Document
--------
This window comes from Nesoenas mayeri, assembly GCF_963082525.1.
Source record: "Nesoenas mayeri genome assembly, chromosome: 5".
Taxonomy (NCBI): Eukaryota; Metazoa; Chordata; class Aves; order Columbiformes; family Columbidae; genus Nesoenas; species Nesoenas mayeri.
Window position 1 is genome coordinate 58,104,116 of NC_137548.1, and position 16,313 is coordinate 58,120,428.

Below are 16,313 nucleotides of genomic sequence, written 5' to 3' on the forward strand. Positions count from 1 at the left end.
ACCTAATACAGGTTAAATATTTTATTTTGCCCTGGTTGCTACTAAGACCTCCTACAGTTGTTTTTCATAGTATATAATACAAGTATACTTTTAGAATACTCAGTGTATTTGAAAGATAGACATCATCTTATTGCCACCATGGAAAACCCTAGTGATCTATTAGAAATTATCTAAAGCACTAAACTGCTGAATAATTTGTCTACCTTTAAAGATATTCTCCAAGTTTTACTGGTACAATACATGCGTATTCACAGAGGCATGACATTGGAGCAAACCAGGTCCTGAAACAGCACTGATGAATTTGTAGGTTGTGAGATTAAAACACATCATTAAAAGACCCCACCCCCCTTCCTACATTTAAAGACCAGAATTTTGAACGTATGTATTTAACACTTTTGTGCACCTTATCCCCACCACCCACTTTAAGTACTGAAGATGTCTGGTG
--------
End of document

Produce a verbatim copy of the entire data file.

This window comes from Nesoenas mayeri, assembly GCF_963082525.1.
Source record: "Nesoenas mayeri genome assembly, chromosome: 5".
Taxonomy (NCBI): Eukaryota; Metazoa; Chordata; class Aves; order Columbiformes; family Columbidae; genus Nesoenas; species Nesoenas mayeri.
Window position 1 is genome coordinate 58,104,116 of NC_137548.1, and position 16,313 is coordinate 58,120,428.

Below are 16,313 nucleotides of genomic sequence, written 5' to 3' on the forward strand. Positions count from 1 at the left end.
ACCTAATACAGGTTAAATATTTTATTTTGCCCTGGTTGCTACTAAGACCTCCTACAGTTGTTTTTCATAGTATATAATACAAGTATACTTTTAGAATACTCAGTGTATTTGAAAGATAGACATCATCTTATTGCCACCATGGAAAACCCTAGTGATCTATTAGAAATTATCTAAAGCACTAAACTGCTGAATAATTTGTCTACCTTTAAAGATATTCTCCAAGTTTTACTGGTACAATACATGCGTATTCACAGAGGCATGACATTGGAGCAAACCAGGTCCTGAAACAGCACTGATGAATTTGTAGGTTGTGAGATTAAAACACATCATTAAAAGACCCCACCCCCCTTCCTACATTTAAAGACCAGAATTTTGAACGTATGTATTTAACACTTTTGTGCACCTTATCCCCACCACCCACTTTAAGTACTGAAGATGTCTGGTG